Wicked (the musical)
- "So if you care to find me—look to the western sky!" Defying Gravity is unspeakably amazing, in person or on the soundtrack.
- In the show, towards the climax of the song, they lifted the actress up on a cable as pretty much every resource the stage crew had available was incorporated to make the scene as unbelievably epic as possible. It really must be experienced to be understood.
- Even the moment that leads up to Elphaba being lifted up is epic. Elphaba and Glinda have just wished each other happiness, and Elphaba runs off. Then a bunch of guards attack Glinda, thinking she's the one they're after. We then hear Elphaba's voice shouting at them to release her, for it's not Glinda they want, it's her. Cue epic lifting moment and climax of the most epic musical theatre song in years.
- The dialogue leading up to it is chillingly cool, too. This exchange in particular is awesome as it comes right after Elphaba is dubbed a Wicked Witch and her worst fear of being reviled by everyone she meets is effectively realized:
Glinda: Don't be afraid.
Elphaba: I'm not. It's The Wizard who should be afraid. Of me.
- Glinda's epic takeover of Ozian politics at the end of the musical, starting by ordering the Wizard out of Oz and sending Morrible straight to jail with an Ironic Echo.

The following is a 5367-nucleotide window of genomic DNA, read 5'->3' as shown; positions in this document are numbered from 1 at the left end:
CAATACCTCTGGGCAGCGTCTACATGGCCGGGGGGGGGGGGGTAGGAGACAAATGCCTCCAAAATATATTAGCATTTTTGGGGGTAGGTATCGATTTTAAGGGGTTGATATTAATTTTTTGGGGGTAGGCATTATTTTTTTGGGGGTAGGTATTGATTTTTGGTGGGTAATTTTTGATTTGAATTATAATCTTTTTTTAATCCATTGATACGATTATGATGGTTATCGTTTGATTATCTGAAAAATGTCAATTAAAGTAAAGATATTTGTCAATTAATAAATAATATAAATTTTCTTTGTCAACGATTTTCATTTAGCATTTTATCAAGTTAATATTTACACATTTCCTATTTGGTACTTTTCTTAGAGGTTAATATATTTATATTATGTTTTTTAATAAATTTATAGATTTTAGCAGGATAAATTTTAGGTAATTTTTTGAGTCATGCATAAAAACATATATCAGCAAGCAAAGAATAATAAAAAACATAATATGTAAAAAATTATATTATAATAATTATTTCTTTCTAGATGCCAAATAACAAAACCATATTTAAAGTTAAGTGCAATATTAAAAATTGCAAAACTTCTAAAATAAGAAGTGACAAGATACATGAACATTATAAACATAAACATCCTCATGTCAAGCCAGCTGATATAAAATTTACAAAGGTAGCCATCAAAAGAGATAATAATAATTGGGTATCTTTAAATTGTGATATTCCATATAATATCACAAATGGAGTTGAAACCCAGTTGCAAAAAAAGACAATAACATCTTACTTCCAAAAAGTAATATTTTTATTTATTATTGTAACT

Glinda: Madame, have you ever considered how you'd fare in captivity?
Glinda: Captivity! Prison! It is my personal opinion that you do not have what it takes. I hope you'll prove me wrong. I doubt you will, (to the guards) TAKE HER AWAY!
- When the Wizard's guards capture Elphaba during her catfight with Glinda, Fiyero swings in on a vine and/or rope with his rifle and yells, "Let the green girl go!" The line is a little Narmy and the vine/rope doesn't make much sense since they're supposed to be in the middle of a corn field, but it makes his entrance hilariously awesome.
- "No Good Deed" not only gives shivers, but it draws you right into Elphaba's mind. It's terrifying and heartbreaking, but it helps you sympathize with her.
- Meta example: Dutch actress Willemijn Verkaik has played the role of Elphaba in four countries and three languages; her native Dutch in Holland, German in Germany, and English both on Broadway and in the West End. No other actress even comes close.